Healthy Dinner Options: Ideas for All Tastes

Don’t leave dinner ’til the last minute; plan ahead and think about portions and balance. Here, we offer up a host of healthy dinner options.

healthy dinner options

he key to putting healthy dinner options on the table—whether you’re cooking for one or for a crowd—is planning.

Smart eating doesn’t have to be boring or bland. Using the USDA’s MyPlate or Tufts’ MyPlate for Older Adults models as guides, you can find endless delicious possibilities to suit any palate. Healthy dinner options can range from 5-minute meals to complex gourmet repasts.

MyPlate, for example, calls for filling half of a 9-inch plate with vegetables and fruits and filling about a quarter of the plate with protein and starch. If the idea of half a plate of veggies seems daunting, remember that a quarter-plate of your favorite vegetable plus a small side salad and a piece of fruit for dessert more than meets your goal.

Mix and match half a plate’s worth of your favorite vegetables and fruits with a quarter-plate of any animal or vegetable protein (like beans, lentils, and tofu) and a quarter-plate of any grain (preferably a whole-grain or whole-wheat pasta), and you have a balanced meal.

Also, avoid cooking methods that use a lot of fat. Use herbs and spices for flavor to cut back on salt, and skip fat- and sodium-laden sauces to ensure your balanced meal is healthful.

Think Healthy: Dinner Options for Different Tastes

Not every meal has to fit neatly into the picture above. Stews, soups, salads, stir-fries, and even pasta dishes can meet the MyPlate requirements as long as you keep the proportions in mind.

A quarter-plate of pasta may look small, but toss it with a generous helping of your favorite veggies and some diced poultry, lean meat, or beans, and you’ll have a sizable, satisfying meal low in calories and high in energizing, health-promoting nutrients.

Research shows frozen and canned vegetables are just as nutritious as fresh (if you drain and rinse canned contents to remove excess salt and avoid frozen veggies with sauces). So it’s easy to keep these important foods on hand.

While Americans traditionally build their meals around a protein, one trick to making sure your meal is nutritious and balanced is to start with the grain, or the “green,” as in these following examples.

Grain Bowls

Grain bowls offer something for everyone and offer an ideal way to use up whatever you have in your fridge or pantry.

To make a grain bowl, start with a portion of cooked whole grains. Brown rice is classic, but quinoa, barley, and other delicious under-used grains (like buckwheat, freekah, wheat berries, or whole grain polenta) also can serve as cornerstones for healthy dinner options.

All whole grains are cooked the same way: Put them in a pan with water, bring to a boil, then simmer until the grain becomes tender. Grains can be cooked ahead and stored in the refrigerator or freezer for convenience.

To make those grains into a dinner, put out a variety of cut-up vegetables, leftover proteins from the fridge, and sauces or seasonings, and let diners top their grain with their favorites (just watch for fat and salt in sauces and dressings).

How about whole-wheat orzo pasta with shrimp and greens, dusted with grated Parmesan cheese? Or brown rice with seasoned black beans and peppers, topped with some lettuce or collard greens and a sprinkling of shredded cheese?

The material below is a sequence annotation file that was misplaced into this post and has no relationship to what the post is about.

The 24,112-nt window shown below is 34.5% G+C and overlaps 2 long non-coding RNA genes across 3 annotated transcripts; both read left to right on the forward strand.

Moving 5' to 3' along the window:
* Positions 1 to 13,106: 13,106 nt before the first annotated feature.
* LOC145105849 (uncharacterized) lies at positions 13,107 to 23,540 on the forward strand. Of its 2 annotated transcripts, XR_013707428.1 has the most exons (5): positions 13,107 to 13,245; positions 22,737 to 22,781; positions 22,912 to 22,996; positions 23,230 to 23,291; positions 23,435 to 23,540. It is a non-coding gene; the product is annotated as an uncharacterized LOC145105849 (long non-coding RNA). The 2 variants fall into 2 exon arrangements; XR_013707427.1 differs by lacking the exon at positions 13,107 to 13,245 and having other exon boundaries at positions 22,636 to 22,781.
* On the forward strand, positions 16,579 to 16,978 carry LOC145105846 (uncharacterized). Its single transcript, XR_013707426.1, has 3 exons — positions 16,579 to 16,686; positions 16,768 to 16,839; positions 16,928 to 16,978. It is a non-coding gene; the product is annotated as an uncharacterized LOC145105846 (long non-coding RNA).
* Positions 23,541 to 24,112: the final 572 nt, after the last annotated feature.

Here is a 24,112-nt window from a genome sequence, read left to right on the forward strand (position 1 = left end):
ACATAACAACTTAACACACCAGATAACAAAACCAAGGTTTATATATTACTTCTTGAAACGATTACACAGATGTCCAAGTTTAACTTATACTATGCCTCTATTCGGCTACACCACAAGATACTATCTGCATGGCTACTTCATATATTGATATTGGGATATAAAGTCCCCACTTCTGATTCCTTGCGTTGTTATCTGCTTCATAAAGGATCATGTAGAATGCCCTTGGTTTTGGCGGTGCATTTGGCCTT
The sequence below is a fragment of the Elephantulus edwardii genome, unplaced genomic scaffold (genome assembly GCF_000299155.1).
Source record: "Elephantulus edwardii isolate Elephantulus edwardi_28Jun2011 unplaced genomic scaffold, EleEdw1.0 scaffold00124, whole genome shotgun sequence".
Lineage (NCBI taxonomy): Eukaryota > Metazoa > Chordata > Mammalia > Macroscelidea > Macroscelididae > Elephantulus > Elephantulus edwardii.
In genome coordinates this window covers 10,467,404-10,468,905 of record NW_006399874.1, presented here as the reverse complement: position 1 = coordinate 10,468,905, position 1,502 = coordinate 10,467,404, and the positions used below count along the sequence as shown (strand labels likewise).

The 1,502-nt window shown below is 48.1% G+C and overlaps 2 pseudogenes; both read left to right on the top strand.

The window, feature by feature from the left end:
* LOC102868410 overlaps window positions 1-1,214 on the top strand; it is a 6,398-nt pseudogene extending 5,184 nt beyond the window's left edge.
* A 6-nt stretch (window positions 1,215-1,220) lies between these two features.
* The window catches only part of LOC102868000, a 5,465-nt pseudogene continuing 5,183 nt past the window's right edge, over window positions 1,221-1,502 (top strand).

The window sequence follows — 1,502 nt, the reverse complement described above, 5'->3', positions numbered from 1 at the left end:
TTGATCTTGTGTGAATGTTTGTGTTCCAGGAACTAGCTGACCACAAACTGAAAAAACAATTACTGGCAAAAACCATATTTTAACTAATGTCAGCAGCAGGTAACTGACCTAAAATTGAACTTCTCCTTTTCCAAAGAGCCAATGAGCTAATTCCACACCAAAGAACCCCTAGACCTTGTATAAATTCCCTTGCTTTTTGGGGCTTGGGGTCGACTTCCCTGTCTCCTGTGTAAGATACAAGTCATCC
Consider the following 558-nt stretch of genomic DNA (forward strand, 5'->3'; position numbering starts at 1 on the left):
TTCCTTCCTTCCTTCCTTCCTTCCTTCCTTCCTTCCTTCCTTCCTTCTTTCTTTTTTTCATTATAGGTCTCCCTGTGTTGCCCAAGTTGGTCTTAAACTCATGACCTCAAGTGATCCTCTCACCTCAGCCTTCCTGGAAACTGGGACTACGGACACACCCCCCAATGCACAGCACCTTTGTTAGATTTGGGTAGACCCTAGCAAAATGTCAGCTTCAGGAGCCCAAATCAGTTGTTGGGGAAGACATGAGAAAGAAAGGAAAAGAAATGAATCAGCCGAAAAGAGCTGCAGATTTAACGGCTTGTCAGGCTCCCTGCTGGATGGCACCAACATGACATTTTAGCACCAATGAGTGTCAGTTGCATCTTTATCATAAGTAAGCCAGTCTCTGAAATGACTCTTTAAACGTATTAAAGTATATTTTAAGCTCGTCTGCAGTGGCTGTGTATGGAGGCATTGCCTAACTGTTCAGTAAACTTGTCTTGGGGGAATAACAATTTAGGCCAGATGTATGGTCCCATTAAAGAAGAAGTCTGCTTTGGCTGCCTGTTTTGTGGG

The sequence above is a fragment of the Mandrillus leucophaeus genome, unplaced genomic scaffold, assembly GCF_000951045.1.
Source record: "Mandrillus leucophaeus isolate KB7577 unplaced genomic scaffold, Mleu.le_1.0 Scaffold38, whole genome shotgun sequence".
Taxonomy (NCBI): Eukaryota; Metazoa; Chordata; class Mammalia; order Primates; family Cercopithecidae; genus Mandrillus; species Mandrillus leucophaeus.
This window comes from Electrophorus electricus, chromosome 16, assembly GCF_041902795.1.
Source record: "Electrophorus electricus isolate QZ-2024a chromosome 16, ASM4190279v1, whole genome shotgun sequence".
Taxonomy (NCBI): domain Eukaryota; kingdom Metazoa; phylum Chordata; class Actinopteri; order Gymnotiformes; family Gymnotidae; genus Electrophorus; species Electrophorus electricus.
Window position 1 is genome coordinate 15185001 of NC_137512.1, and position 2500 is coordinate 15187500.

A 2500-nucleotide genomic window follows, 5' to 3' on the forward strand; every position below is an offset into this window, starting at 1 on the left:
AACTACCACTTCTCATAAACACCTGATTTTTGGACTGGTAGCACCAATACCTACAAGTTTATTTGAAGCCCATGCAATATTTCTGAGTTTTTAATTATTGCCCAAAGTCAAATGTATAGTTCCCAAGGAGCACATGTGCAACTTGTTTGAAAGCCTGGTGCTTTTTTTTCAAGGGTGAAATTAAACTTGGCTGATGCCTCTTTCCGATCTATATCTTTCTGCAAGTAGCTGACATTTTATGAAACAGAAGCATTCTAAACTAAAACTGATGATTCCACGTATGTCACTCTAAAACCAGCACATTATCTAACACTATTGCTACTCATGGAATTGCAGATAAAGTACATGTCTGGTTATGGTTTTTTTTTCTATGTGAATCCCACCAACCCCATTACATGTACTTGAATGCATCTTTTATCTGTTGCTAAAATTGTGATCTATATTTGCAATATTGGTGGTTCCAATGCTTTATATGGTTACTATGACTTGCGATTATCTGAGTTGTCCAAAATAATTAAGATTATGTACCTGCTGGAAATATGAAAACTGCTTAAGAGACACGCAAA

Salad Meals

Salad meals are colorful, nutritious, and easy to make.

For a tasty meal-in-a-bowl, toss together leafy greens (the darker the better), a variety of colorful vegetables and fruits, and at least one good protein source (like chicken, fish, egg, or beans) to ensure that your salads are satisfying and chock-full of nutrition. To round out the meal, add whole-grain crackers or warmed whole-wheat pita-bread wedges.

If a green salad doesn’t sound like dinner to you, consider a taco salad: Start with a quarter-plate’s worth of brown rice and seasoned lean ground beef and heap on shredded lettuce and veggies of your choice (such as corn, black olives, and bell or hot peppers). Top with salsa and sprinkle with crushed tortilla chips, cilantro, and reduced-fat shredded cheese.

Or how about an Asian noodle salad, with shredded cabbage tossed with whole grain or buckwheat noodles, mandarin oranges, scallions, and shredded chicken? Creamy salad dressings are a big source of bad fats, sodium, and calories; stick to vinaigrettes, and consider shaking up your own.

Plan Ahead and Take Chances

The key to putting healthy dinner options on the table—whether you’re cooking for one or for a crowd—is planning. If you know your schedule and have recipes or meal ideas in mind, you can have ingredients on hand so you won’t have to reach for unhealthy options in a pinch.

Some people cook batches on weekends to eat for several nights or to portion and freeze. Do this for a few weekends and you’ll have a freezer full of portioned options for multiple heat-and-eat nights. Others like to repurpose their meals (cook more salmon than you need tonight and have salmon salad, salmon croquettes, or fish tacos tomorrow).

And while you’re planning ahead, don’t be afraid to try new things, and remember that eating healthy food should be delicious and satisfying—not a sacrifice.

-Judith Thalheimer

As a service to our readers, University Health News offers a vast archive of free digital content. Please note the date published or last update on all articles. No content on this site, regardless of date, should ever be used as a substitute for direct medical advice from your doctor or other qualified clinician.

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